According to huffington post reports, “On Facebook, Twitter, Tumblr, Instagram, and other various social media platforms, individuals from all over the world use their feeds as a means of broadcasting their thoughts on politics.”
Based on different studies, Huffingtonpost report has “broken down the different political social media users into three types” as follows:
The Endorphin Junkie
Turns out, there’s a neurological reward for speaking up. When we share our personal thoughts and feelings on a social media page, it activates the brain’s reward system by assuaging the anxiety of keeping something in and validating yourself, one Harvard study found.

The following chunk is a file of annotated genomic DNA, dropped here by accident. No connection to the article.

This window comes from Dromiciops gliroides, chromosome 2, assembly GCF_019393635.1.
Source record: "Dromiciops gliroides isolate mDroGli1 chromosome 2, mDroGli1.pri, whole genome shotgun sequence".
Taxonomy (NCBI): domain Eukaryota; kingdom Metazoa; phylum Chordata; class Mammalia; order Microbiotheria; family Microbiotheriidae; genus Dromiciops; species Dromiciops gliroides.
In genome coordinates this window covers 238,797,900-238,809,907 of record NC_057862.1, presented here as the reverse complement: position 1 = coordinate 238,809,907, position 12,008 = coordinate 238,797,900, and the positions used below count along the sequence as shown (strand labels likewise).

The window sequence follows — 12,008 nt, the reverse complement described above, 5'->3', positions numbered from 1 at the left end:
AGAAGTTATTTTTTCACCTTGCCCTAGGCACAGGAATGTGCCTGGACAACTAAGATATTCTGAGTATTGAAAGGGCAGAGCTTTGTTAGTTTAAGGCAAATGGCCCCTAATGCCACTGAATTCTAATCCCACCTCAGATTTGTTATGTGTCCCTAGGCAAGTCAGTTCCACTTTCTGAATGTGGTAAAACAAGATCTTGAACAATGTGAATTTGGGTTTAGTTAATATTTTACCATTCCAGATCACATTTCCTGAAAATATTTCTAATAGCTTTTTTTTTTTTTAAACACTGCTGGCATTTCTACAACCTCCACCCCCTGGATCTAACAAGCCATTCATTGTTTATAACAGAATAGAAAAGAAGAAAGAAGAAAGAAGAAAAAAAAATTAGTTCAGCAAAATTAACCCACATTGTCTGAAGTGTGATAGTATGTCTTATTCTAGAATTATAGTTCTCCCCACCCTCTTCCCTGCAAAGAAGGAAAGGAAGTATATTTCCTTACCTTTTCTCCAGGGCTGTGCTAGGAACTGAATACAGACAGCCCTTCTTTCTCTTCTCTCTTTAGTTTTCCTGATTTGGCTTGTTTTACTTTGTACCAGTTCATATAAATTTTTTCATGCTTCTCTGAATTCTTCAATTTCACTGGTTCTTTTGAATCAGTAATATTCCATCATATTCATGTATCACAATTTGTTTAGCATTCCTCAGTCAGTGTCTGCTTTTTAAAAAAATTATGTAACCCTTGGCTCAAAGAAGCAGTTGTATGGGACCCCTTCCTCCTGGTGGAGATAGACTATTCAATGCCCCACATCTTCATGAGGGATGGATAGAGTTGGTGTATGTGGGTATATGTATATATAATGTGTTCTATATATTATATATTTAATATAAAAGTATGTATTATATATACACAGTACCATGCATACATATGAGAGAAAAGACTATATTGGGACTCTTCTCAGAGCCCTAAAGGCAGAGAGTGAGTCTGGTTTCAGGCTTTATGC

The virtual reward system is reinforced by another study that indicates that some posters on Facebook and Twitter are “less likely to share their opinions in face-to-face settings.” This is familiar because it’s essentially the online disinhibition effect — when someone acts looser on the Internet than how they might in a face-to-face interaction.
The Approval Seeker
It’s pretty easy to vet other opinions before posting your own – you can just comb through your friends’ pages or feeds. This means that someone can tailor their post to fit the majority opinion. There’s no exact measurement for how often this happens, but, as seen in a study referencing social media opinions on the Edward Snowden-NSA revelations, some people said they were “more willing to share their views if they thought their audience would agree with them.”